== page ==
Growth is global, but there are regional specificities; Different topics resonate with different audiences. Paris is our biggest city in terms of growth – in France we have invested heavily in agro-forestry and agriculture and French people have connected with it. By contrast, in Germany, the conversation is centred on positive market economics and renewable energy, so we focus our investment on solar power there. In the UK, the focus is on commerce – buying zero-waste and plastic-free. Our users are our advocates – they are the ones leading the change in their families, universities, and workplaces. In particular, young people are engaged with our brand; the creative for our recent campaign ‘Weird Search Requests’ was conceived by German students as part of a university project.
How, and with which media do you communicate your added value?
As a brand fighting the climate crisis, we have to be transparent, communicating our failures as well as our successes. When planted trees are burnt down due to forest fires or when the tree counting stops as a result of Covid-19, we tell our consumers. We prefer to communicate visually so Instagram stories are particularly important as they allow access to our audiences. We also make mini-documentaries that are available on various platforms that dive deeper into our projects and the people involved in them. WhatsApp provides us with visual content from down on the ground. Twitter is becoming an increasingly important platform as a large part of the climate conversation is happening there. We saw this earlier this year, when users were imploring us to do something about the changes to the Common Agriculture Policy. Our users are a global community, unified through social media by their desire for positive change.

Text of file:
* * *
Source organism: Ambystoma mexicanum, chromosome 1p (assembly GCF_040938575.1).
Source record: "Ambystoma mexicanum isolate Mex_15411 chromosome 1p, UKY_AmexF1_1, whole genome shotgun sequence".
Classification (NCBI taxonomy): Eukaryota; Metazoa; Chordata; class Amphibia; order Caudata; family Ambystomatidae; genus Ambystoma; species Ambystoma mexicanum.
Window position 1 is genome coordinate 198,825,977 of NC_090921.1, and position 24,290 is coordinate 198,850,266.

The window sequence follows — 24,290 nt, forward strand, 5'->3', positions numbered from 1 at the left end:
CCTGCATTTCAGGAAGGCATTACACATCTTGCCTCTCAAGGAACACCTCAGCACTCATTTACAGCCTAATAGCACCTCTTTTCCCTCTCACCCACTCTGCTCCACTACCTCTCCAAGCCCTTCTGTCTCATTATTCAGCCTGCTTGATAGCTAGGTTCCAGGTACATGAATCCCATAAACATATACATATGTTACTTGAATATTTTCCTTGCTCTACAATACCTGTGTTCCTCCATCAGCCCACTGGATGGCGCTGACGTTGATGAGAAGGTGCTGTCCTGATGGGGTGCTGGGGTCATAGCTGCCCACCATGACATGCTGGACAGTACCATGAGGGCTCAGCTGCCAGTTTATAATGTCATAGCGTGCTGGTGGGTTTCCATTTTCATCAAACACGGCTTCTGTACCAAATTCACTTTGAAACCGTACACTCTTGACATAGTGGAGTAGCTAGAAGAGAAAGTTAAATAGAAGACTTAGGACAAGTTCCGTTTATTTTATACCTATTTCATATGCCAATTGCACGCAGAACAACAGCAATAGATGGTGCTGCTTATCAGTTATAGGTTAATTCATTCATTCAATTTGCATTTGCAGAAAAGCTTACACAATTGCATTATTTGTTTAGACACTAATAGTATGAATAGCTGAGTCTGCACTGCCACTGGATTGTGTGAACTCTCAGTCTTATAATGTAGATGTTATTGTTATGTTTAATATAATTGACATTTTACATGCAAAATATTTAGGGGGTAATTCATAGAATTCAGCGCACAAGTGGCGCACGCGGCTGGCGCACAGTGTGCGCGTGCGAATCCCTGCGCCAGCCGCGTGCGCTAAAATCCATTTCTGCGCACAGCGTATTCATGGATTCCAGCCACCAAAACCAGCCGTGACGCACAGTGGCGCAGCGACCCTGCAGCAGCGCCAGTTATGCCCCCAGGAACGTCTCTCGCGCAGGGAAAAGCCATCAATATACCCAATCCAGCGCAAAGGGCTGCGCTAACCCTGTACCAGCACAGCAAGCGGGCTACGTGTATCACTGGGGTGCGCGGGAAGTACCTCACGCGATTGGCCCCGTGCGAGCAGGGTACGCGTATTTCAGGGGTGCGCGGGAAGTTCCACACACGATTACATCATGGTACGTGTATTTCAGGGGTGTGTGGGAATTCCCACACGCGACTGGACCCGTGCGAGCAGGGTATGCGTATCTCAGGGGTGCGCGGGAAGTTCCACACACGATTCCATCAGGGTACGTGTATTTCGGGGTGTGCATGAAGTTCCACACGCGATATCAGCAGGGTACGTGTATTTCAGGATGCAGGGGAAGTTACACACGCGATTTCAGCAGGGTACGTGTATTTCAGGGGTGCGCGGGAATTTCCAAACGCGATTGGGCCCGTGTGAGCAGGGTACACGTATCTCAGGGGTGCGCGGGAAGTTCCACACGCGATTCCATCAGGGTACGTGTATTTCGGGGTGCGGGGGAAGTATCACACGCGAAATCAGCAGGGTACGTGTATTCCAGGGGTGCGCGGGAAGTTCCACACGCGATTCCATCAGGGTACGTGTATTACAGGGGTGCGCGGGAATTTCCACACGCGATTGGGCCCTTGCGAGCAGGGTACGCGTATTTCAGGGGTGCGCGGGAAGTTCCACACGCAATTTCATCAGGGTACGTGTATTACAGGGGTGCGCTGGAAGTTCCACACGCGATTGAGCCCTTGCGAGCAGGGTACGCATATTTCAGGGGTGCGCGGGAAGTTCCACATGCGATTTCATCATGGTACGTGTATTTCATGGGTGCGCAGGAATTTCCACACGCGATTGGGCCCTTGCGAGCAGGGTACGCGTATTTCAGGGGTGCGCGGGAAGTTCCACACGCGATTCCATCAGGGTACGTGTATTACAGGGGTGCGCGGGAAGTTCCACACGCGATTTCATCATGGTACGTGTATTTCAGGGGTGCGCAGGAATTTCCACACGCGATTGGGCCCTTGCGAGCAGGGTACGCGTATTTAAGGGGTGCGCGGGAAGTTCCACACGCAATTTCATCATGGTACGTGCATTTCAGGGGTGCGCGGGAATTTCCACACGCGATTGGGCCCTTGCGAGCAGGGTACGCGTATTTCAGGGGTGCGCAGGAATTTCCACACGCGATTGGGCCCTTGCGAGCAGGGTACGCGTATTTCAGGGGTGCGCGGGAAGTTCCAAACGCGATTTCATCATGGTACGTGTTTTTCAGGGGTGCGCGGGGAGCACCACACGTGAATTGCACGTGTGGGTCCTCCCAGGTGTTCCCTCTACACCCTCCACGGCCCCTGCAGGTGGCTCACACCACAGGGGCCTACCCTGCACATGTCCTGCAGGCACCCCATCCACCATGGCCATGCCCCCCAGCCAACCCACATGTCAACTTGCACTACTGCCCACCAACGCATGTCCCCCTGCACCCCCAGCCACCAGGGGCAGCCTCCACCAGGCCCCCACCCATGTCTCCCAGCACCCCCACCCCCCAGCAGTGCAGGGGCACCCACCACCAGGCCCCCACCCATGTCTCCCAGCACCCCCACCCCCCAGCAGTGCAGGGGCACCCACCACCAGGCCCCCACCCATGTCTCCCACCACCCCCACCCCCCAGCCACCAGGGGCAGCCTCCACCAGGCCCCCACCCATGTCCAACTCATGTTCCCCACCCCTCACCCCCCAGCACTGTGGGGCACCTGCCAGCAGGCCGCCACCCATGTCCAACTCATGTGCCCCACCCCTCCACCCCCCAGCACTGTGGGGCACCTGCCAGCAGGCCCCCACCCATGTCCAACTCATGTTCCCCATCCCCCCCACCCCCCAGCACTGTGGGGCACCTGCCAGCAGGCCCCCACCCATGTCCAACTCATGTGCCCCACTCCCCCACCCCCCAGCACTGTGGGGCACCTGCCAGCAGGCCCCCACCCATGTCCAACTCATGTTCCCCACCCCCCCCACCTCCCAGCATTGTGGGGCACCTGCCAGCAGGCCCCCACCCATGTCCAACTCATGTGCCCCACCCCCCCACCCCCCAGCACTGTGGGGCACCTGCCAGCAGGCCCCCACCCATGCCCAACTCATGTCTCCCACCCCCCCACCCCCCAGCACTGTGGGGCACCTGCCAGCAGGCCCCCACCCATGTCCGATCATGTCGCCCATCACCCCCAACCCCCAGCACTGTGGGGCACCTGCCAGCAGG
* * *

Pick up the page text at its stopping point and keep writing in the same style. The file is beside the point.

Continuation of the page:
Why did you run your recent advert as a TV and outdoor campaign?
The focus for our ‘Weird Search Requests’ campaign was on increasing brand awareness and engagement. We have a supportive community, but we want to expand and grow brand recognition and usage. With the support of JCDecaux and Sky, who are on their own journey towards net-zero, and the input of our consumers for the visuals, our responsibility was to coordinate the project, ensuring its launch across European markets.
What is your reaction to greenwashing?
People should be ashamed of partaking in green-washing – we are on a downward trajectory when it comes to offering climate change solutions, so everyone in the media and advertising industry needs to reflect on whose interests they are furthering. A huge disservice has been done to consumers who have been made to focus on their own personal carbon footprint. However, even if consumers are trying their absolute hardest to live a greener lifestyle – eating less meat, flying less, using paper straws – if companies don’t change their actions, we are heading for disaster. It is no longer enough to not have a negative impact, passing off carbon offsets as a positive change. We need to offer multidimensional solutions.
What are the challenges facing Ecosia?
Our challenges are three-fold. First, we need to grow the company, with the support of our users. Secondly, we need to continue our tree-planting mission. Thirdly, we need to ensure stronger digital regulation – so users’ privacy is protected. We also need to protect smaller companies – just as you shouldn’t have a monoculture in forests, you shouldn’t have a monoculture in tech. /